that at one time the coach had had steps to the roof at one end, which we assumed
meant that it had regularly been marshalled on the end of a train and the Guard would
have climbed onto the roof to light the three oil lamps (one for each compartment,
a luxury reserved for First class passengers).
The roof had been cut into to allow for the flue from the Mellor family stove, so
we had to block that off and shore up the roof as one compartment bulkhead had been
removed by the Mellors to create a larger living area. Dave Turnock came along and
with his usual technical skills a new roof skin of canvas was put into place using
the traditional methods of chalk and linseed oil. The pictures show how far things
had progressed by 2006.
Sadly though progress came to a stop, as Brian’s time was needed to maintain and
restore the CVR main rake of coaches whilst Pete had many other projects to manage
in addition to being Chairman of NSRC. That is until now, when as a result of long
and cheerful negotiations we have formed a partnership with the NSR Rolling Stock
Restoration Trust, aka the "Knotty Coach Trust”, to set up the Project 28 Fund to
fully restore 028 to running order and to partner her with her two 'sister' coaches
61 and 127.
North Staffordshire Railway Rolling Stock Restoration Trust (The Knotty Trust) was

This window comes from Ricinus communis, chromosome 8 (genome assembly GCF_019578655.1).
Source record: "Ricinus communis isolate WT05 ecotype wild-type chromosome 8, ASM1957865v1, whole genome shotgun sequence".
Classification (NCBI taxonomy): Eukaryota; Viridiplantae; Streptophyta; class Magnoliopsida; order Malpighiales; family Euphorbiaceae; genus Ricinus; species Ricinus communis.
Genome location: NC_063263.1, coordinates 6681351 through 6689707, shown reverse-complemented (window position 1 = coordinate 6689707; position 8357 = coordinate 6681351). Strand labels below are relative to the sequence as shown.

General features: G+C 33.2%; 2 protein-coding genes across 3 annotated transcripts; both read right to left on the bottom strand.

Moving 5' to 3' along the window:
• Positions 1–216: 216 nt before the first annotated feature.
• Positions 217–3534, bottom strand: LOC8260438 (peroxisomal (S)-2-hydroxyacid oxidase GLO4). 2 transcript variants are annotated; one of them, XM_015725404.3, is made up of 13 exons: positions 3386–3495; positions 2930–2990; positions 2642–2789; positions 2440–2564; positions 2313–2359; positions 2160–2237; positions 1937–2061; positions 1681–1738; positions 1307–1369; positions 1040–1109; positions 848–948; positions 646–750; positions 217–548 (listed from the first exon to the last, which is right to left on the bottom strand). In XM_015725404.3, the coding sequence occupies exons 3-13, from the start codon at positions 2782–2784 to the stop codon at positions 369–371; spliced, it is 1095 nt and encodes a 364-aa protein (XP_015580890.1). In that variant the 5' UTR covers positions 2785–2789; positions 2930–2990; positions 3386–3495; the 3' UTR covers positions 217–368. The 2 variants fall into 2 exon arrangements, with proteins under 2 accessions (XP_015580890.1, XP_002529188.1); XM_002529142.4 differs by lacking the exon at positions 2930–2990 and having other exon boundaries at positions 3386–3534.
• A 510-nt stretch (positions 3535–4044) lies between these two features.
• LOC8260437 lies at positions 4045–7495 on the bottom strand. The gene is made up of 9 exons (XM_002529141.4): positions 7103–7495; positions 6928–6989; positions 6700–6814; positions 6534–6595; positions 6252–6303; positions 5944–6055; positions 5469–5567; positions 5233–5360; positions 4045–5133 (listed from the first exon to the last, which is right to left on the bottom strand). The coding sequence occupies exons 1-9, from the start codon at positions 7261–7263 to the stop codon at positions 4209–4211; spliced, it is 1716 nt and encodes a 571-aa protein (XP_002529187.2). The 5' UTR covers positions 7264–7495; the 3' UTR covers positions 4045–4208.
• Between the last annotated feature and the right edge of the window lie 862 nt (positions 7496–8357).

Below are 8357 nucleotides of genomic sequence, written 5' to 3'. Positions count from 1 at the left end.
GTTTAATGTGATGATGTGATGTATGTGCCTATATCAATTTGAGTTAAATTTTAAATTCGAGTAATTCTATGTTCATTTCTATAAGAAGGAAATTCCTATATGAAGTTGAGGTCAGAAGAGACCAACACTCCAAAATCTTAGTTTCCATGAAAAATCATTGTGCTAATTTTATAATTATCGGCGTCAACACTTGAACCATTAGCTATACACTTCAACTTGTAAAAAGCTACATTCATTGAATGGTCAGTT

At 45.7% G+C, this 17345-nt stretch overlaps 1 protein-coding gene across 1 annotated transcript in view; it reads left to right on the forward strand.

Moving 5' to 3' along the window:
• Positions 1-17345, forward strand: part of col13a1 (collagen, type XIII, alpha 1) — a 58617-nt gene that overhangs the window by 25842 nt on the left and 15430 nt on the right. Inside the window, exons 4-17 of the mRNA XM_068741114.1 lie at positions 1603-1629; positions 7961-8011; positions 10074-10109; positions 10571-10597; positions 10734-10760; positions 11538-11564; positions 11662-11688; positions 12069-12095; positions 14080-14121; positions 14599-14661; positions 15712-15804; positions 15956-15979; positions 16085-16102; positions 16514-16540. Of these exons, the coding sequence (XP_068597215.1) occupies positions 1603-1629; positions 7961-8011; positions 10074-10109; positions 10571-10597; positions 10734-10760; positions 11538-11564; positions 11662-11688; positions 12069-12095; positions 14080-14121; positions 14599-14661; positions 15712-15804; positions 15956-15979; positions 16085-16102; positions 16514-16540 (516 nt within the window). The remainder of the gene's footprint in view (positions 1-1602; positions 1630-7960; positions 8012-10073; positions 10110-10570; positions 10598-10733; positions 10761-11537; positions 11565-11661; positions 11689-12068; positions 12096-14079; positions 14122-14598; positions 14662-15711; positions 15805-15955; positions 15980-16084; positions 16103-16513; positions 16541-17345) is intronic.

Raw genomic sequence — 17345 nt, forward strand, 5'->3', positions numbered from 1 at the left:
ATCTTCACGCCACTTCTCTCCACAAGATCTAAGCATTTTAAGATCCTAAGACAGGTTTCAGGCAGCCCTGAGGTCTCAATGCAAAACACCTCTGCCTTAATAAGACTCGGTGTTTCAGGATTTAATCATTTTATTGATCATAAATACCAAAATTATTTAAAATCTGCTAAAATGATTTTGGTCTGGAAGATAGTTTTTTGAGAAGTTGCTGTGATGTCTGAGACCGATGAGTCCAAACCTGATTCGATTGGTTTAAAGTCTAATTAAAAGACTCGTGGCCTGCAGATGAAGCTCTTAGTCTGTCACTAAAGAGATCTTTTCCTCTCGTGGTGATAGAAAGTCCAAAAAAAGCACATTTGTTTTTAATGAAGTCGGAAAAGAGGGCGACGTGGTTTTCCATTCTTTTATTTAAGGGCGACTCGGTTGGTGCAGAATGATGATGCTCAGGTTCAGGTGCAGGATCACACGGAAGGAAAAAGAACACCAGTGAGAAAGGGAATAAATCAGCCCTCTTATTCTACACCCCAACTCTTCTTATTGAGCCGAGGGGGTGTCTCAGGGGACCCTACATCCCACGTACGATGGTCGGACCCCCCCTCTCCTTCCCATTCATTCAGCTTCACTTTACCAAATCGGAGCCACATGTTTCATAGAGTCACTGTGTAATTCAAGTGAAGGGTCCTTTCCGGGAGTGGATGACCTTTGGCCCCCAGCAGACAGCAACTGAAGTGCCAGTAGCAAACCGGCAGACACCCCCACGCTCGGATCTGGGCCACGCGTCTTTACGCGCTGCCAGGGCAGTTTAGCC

formed in 2008 to restore the former NSR coaches 61 and 127 to as close to original
condition as possible. The work on the 1870's built coaches has included the recreation
of new chassis, extensive rebuilding of the bodies to as built condition and repainting
in to the NSR Victoria Brown livery not seen for some 120 years !
Extensive historical research has enabled the recreation of all the fixtures and
fittings by highly skilled engineers within the Trust. The Trusts fund raising was
augmented by a substantial grant of £30K towards the restoration of NSR 127 plus
£20K towards NSR 61 from PRISM. The cost of getting the heritage train on the rails
has cost well over £100,000 and now provides the first chance to ride in these coaches
for 115 years!
NSRC have agreed that the proceeds from their yearly raffle for 2014 will be used
to assist with match funding NSR 28 restoration, and it is hoped that the skilled
fund raisers from the Knotty Trust will be able to achieve the same level of success
in obtaining grants as they have for 61 and 127. The aim is to have all three coaches
ready to operate together by the end of 2015, plus a new build brake coach is planned
afterwards in order to offer a ride behind a full NSR Heritage train. The completed
Knotty Heritage Train will be based at Foxfield Railway permanently under cover in
a purpose built period shed/museum, but it will be made available to operate at the
Churnet Valley Railway at various times throughout the year.
In addition to the NSRC Appeal, The KCT have opened the "Project 28 Appeal" to enable
work to start on the coach as soon as possible. A grant application will be shortly
be made and, subject to funding, the body will be professionally restored off site
with the aim of completion by the end of 2015.